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Accountability for Owners

Written by Ed Callahan on December 10, 2012

Implementers EOS

One of the biggest challenges faced by owner-operators is accepting that they are accountable in a detailed way for the success of their business.

Too often the default behavior and underlying belief system is “Hey, I created this business; I get to run it any way I want and no one can tell me what to do, or what to pay myself, or anything else for that matter!” At the end of the day, those are true statements. No one can dispute them.

But an owner-operator who wants work life balance, who wants a team of leaders who care about the company as much as he or she does, must define the responsibilities of each management seat in the company, including the one they occupy. This brings clarity and excellence in execution. Our EOS clients accomplish this clarity by creating an Accountability Chart for each unique seat in their business. You can download a free copy here.

Letting go of the vine [management responsibilities and authority] is a real challenge, particularly if family members are involved, but the results are worth it. Read an earlier post about the Three Circles of Family Businesses here.

A significant additional challenge for a non life-style business owner-operator is deciding what to pay themselves. The best practice is for the owner-operator to break the compensation into two pieces – salary + operating bonus vs periodic distribution to owner(s) of retained earnings. In other words, compensation for what they do in the business vs compensation for their ownership. The latter is written about by lots of experts. EOS proposes that the former should be based upon industry and company standards for the seat the owner-operator occupies. There is public data available about what CEO/COOs of company of certain sizes in certain industries earn on average. The same is true for CFO’s, VPs of Sales, and most other positions.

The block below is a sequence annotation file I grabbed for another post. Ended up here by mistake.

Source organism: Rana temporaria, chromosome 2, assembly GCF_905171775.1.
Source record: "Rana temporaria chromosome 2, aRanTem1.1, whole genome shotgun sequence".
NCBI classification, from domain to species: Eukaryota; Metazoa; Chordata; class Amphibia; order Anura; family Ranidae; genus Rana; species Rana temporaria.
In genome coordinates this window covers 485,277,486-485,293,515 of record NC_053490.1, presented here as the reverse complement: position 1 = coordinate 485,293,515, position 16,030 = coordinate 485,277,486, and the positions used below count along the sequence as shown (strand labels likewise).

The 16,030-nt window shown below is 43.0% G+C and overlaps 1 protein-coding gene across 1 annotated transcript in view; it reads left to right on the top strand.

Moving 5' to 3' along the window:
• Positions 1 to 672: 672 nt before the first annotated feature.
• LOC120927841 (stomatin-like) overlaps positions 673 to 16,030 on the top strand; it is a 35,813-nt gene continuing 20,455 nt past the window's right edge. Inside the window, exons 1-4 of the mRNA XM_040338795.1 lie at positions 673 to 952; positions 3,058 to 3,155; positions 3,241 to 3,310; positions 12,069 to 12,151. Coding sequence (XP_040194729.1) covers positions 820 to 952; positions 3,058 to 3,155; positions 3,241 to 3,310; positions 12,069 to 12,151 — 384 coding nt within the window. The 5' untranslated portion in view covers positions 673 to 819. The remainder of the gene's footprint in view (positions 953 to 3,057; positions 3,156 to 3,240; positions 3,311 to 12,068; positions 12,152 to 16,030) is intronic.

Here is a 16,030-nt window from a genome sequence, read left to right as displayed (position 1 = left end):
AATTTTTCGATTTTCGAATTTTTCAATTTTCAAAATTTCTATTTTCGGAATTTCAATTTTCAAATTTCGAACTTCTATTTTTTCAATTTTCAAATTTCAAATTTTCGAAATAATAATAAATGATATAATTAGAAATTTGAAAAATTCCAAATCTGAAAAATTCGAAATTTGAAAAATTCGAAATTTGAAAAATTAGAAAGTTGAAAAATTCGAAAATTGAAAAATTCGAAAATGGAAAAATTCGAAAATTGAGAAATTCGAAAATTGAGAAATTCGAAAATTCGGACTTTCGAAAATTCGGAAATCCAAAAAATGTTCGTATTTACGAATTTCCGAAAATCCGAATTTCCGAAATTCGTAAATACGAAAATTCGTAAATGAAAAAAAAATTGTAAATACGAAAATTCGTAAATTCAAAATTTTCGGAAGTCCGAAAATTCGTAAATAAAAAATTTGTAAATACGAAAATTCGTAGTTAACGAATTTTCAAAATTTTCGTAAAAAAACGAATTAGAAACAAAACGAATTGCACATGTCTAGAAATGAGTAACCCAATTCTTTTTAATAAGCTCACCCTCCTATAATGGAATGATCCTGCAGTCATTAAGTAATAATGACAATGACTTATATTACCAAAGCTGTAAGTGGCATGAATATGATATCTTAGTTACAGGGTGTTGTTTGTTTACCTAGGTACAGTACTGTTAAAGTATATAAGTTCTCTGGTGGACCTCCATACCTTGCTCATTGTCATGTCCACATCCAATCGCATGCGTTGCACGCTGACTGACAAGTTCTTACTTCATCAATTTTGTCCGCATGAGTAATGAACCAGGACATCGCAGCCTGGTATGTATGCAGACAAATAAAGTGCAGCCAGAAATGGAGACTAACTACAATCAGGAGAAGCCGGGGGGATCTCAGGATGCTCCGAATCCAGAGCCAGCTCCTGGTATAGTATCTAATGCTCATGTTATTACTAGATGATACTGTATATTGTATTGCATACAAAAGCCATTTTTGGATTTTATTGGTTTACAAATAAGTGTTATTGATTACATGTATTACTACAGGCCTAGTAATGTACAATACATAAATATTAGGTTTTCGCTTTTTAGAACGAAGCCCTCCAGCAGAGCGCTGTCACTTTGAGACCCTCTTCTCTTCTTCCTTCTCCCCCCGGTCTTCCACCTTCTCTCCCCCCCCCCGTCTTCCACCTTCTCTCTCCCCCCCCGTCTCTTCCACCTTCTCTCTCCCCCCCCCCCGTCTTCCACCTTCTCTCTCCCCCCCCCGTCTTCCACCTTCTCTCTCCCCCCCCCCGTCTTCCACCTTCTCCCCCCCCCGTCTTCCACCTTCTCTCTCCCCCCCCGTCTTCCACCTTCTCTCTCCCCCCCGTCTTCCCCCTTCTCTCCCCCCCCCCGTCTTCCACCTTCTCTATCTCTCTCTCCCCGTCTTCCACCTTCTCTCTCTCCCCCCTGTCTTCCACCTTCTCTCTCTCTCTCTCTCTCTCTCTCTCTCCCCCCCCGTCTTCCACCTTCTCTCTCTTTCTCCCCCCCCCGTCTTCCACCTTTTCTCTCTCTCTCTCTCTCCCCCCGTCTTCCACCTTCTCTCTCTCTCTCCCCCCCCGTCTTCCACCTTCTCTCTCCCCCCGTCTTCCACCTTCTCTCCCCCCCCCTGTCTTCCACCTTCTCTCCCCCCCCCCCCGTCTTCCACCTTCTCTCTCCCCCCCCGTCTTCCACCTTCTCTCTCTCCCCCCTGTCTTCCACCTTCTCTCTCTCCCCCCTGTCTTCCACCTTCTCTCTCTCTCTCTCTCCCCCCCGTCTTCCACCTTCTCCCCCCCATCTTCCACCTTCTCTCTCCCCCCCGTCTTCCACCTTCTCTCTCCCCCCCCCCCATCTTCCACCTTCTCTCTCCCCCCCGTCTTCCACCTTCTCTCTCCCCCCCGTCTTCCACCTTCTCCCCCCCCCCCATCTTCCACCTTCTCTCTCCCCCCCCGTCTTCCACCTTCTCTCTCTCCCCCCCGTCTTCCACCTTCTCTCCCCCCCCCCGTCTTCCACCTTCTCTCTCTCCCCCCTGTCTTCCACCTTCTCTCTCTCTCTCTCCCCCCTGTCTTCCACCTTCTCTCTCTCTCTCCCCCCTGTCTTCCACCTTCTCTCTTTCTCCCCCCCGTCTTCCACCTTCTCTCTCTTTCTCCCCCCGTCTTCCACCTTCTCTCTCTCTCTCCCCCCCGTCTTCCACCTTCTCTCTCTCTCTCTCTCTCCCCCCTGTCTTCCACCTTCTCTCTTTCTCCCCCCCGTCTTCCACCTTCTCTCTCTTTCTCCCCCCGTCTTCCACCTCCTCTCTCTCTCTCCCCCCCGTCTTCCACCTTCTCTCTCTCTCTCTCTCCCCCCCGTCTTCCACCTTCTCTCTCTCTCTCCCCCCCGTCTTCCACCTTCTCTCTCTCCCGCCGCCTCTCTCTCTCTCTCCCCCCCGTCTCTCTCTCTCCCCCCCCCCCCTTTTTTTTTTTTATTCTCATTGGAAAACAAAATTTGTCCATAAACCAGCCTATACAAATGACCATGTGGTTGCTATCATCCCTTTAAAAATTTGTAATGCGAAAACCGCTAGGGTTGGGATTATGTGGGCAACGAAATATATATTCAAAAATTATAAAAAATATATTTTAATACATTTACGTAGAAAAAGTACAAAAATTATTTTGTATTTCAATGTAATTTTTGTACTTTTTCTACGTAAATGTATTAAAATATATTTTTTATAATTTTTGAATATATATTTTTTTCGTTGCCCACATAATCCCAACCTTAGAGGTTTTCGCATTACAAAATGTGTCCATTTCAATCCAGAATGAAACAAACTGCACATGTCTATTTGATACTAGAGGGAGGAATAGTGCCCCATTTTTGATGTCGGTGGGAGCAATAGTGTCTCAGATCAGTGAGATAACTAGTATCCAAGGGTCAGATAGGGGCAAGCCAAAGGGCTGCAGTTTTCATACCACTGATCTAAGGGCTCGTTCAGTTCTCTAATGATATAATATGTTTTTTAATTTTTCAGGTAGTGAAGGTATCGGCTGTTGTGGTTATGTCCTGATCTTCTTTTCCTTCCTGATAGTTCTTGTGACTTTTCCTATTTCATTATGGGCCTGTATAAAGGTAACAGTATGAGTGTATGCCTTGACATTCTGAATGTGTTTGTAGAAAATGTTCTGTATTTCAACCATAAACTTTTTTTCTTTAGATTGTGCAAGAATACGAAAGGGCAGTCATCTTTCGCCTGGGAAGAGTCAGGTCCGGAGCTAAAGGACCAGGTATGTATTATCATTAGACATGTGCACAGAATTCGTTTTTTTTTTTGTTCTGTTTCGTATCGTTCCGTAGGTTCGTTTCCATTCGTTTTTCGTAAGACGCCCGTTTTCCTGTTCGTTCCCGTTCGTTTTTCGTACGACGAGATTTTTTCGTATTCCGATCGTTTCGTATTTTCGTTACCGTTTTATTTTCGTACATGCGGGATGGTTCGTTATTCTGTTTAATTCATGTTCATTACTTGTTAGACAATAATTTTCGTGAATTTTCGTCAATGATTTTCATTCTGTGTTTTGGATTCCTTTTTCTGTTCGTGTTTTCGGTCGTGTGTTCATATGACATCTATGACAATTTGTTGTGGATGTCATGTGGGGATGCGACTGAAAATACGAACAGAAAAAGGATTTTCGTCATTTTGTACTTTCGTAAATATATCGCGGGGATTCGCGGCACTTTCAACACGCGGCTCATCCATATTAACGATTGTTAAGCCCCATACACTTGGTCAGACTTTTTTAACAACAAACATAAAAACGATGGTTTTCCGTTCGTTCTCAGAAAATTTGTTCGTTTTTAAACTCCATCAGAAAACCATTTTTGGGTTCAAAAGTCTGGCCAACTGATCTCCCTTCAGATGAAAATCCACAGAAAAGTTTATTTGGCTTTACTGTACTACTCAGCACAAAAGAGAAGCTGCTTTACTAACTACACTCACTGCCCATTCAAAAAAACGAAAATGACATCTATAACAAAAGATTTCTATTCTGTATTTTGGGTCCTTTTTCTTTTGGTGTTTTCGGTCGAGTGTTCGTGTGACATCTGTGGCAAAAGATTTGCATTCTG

To be as successful as you want to be, as an owner-operator you owe it to yourself to be transparent about what you are responsible for in your business and expect, and allow, your management team to help you hold yourself accountable. And for non life style businesses, paying yourself for the value you add to the business is the right thing to do. The results are worth it.

More Blog Posts: ← The Accountability Chart and the Three Major Functions | Make "Meetings" Your 2013 Business Resolution